Fight for Sight has today announced funding for research to investigate the causes of keratoconus. The condition, which usually affects young people, results in progressive damage to the cornea – the window at the front of the eye – and has a profound impact on vision and quality of life.
Dr Mouhamed Al-Aqaba and his team of researchers at Nottingham University will be taking corneal samples from patients with keratoconus and using biological ‘markers’ to investigate the underlying nerve structures.
The aim of the research is to understand the role that nerves play in the progression of the condition with a view to developing new treatments. Genetic, biochemical and other factors have been implicated as causes but the underlying reasons remain poorly understood.
Keratoconus symptoms usually appear in late teens and progress into adulthood. Initially young people living with the condition wear corrective contact lenses to help manage symptoms. Ultimately corneal transplants are required in up to 60 percent of patients, with symptoms continuing to have impact in the long term.
Marcin Bugaj is a keratoconus patient. He said: “Keratoconus has had a huge impact on my sight and as a result I needed a corneal transplant to restore some of my vision. The more we know about this condition the easier it will be to develop new treatments to combat it, which is why this research is so important.”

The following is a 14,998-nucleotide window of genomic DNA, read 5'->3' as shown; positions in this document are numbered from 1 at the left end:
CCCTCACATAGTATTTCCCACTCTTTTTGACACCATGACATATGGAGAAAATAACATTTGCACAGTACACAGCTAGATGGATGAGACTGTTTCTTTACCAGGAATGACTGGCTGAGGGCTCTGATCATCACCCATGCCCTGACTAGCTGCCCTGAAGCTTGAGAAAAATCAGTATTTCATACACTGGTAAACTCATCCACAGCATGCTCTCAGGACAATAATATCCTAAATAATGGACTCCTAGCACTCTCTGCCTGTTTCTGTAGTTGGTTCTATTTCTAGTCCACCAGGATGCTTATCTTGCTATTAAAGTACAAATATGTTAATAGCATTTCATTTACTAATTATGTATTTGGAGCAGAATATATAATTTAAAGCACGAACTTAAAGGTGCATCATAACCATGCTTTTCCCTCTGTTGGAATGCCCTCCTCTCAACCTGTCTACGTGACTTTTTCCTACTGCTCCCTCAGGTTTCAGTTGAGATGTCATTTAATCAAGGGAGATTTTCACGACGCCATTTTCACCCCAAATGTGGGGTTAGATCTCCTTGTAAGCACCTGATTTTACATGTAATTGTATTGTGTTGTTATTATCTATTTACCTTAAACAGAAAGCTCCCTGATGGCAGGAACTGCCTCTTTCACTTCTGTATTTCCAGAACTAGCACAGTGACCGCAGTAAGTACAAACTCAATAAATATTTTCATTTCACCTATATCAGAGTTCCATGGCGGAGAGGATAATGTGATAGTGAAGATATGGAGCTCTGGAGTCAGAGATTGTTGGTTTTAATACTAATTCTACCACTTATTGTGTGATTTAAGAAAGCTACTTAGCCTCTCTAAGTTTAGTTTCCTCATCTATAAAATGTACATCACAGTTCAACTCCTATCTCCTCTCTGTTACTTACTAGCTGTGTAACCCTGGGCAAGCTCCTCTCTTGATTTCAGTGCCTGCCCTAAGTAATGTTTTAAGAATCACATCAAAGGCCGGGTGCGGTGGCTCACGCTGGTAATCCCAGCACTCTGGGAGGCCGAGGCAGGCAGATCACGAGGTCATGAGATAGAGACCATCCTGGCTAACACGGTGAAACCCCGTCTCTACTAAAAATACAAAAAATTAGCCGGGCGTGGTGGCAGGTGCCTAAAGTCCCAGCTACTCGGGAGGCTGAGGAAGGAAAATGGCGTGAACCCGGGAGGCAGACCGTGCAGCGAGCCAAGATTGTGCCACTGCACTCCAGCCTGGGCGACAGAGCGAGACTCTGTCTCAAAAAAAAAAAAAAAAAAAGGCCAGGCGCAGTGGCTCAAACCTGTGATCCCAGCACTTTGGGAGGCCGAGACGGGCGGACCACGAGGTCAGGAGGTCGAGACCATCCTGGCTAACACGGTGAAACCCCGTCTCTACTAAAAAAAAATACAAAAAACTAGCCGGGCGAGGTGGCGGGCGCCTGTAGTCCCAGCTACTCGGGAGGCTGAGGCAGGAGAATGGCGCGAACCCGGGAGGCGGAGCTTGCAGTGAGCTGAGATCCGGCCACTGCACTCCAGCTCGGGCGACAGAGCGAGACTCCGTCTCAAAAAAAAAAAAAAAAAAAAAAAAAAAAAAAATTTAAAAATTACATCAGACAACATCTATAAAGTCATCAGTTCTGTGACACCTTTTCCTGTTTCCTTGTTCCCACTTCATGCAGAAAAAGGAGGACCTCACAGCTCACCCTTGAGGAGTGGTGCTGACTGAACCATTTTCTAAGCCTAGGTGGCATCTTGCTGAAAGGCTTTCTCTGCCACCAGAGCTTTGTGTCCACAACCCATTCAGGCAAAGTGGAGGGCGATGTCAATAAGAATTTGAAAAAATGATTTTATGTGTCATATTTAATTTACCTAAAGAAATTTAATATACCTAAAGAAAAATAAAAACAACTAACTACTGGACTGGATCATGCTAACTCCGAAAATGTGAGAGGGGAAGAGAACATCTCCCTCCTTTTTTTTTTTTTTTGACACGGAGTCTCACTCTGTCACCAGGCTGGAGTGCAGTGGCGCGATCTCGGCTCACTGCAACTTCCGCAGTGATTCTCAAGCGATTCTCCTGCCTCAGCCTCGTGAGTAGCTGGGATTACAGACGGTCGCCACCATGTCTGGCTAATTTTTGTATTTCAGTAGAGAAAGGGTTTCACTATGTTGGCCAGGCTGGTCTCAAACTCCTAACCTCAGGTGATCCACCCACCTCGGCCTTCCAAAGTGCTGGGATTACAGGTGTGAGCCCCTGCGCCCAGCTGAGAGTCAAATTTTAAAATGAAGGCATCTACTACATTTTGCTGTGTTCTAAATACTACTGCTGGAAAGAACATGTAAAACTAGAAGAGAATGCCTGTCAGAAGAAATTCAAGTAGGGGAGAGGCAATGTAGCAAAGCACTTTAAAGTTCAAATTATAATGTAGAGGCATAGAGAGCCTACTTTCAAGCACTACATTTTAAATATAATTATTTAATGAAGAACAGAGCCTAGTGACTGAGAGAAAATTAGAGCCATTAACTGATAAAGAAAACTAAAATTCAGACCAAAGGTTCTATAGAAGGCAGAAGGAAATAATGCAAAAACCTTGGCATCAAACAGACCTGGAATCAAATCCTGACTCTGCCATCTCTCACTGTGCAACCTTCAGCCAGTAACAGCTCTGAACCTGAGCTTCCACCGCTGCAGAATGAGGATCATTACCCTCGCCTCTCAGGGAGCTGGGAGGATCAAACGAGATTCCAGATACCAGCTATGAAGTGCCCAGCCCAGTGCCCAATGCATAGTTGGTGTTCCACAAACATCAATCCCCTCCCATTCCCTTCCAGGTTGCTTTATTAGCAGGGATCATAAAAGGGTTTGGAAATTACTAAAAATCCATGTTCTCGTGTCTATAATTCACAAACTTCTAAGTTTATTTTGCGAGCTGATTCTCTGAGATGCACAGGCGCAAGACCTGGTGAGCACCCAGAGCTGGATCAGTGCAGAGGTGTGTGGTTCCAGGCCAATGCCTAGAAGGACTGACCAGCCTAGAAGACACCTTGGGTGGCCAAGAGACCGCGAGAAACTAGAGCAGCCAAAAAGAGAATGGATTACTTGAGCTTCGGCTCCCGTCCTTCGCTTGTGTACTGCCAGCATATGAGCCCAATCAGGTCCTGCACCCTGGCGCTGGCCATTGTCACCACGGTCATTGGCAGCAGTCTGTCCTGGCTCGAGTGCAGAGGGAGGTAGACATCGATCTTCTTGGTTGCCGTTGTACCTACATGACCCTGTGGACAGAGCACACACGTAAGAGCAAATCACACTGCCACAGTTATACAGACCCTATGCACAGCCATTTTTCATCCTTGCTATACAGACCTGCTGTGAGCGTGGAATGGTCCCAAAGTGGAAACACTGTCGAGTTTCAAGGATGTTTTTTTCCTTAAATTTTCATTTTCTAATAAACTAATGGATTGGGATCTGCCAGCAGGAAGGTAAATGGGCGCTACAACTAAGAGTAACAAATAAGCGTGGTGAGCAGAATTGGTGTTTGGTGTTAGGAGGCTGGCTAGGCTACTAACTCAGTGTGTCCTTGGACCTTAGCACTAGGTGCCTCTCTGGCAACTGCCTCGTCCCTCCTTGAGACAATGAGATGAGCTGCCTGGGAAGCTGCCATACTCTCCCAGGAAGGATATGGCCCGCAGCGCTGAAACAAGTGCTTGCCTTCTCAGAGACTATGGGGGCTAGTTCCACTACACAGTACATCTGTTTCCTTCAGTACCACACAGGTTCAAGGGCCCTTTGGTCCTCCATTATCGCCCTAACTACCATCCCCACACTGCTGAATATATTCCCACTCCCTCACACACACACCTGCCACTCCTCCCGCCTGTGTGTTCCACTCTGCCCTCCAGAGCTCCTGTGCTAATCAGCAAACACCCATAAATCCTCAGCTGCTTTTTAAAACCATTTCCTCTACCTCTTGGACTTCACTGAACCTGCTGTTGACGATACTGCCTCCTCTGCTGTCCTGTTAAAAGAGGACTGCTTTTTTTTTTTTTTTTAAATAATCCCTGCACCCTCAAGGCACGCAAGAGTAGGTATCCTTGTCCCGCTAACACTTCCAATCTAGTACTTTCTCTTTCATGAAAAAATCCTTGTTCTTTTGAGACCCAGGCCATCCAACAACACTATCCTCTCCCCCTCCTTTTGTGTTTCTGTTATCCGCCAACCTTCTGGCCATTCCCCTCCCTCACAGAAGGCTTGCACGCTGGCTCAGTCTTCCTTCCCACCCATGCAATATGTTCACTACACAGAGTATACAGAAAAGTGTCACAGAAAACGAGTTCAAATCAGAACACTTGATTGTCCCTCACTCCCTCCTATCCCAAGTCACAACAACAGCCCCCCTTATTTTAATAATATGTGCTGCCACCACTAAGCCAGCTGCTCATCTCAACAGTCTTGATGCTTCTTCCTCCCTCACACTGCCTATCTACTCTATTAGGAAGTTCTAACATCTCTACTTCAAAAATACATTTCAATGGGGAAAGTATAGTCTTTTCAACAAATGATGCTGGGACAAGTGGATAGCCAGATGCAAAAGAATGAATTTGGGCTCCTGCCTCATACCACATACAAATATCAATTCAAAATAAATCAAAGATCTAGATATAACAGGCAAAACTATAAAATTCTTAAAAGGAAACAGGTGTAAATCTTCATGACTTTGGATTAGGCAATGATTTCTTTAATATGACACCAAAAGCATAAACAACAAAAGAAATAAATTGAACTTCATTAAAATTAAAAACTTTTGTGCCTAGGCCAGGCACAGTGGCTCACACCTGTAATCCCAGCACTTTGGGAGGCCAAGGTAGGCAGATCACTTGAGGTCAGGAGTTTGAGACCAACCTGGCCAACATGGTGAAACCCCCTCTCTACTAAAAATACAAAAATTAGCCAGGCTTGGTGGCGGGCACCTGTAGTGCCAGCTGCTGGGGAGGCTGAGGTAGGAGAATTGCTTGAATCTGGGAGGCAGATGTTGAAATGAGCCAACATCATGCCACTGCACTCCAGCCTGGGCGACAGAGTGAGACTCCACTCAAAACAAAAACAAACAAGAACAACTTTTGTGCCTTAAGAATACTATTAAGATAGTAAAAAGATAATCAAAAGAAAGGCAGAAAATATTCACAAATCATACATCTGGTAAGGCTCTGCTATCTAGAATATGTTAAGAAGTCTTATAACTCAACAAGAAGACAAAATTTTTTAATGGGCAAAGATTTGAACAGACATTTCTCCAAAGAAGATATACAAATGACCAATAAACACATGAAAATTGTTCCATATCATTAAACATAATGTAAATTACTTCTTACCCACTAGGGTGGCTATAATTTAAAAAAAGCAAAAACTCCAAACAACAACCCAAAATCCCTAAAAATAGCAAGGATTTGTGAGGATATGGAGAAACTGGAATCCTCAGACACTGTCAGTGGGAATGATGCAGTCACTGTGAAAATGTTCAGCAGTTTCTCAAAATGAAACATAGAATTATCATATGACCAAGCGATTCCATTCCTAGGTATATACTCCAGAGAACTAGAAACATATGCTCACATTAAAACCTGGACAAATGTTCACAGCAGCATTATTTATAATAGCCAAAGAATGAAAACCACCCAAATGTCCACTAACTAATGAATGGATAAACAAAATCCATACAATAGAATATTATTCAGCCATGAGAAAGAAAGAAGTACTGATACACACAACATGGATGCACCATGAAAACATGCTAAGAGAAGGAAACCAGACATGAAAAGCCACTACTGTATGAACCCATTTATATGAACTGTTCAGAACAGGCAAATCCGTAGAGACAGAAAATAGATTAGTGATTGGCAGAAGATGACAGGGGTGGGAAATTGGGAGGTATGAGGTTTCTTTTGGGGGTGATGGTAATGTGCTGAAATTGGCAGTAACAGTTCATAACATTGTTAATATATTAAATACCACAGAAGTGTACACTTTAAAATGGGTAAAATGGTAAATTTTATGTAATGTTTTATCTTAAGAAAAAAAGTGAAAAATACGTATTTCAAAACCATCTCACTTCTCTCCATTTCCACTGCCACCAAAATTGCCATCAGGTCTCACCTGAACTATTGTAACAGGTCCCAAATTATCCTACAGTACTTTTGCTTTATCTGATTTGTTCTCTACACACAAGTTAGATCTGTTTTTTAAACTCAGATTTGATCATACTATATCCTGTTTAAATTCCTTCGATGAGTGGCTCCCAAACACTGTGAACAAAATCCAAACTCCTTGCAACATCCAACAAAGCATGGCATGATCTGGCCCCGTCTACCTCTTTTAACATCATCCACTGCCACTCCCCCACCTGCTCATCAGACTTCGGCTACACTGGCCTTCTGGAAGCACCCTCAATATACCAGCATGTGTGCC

Dr Neil Ebenezer said: “Keratoconus affects thousands of people across the country, which has a profound impact on their day to day life. Our research will help to find answers to the questions around this condition, and ultimately lead to treatments that could transform people’s lives.”
Dr Al-Aqaba said: “We’re building on previous research that shows the nerves have a role to play in this condition but exactly how and why still needs to be determined. Our research will help us to understand more about how this disease progresses and how we can tackle it.”
Keratoconus is a condition that affects the cornea, the clear front surface of the eye. The cornea becomes thinner and more cone-shaped over time, instead of having a rounder curve. The change of shape causes blurred and distorted vision in the early stages, whilst in the late stages there can be an increase in blurred and distorted vision, poor night vision, halos and ghosting around lights.
The number of people affected with keratoconus varies across studies and countries with between 1 in 375 and 1 in 1,750.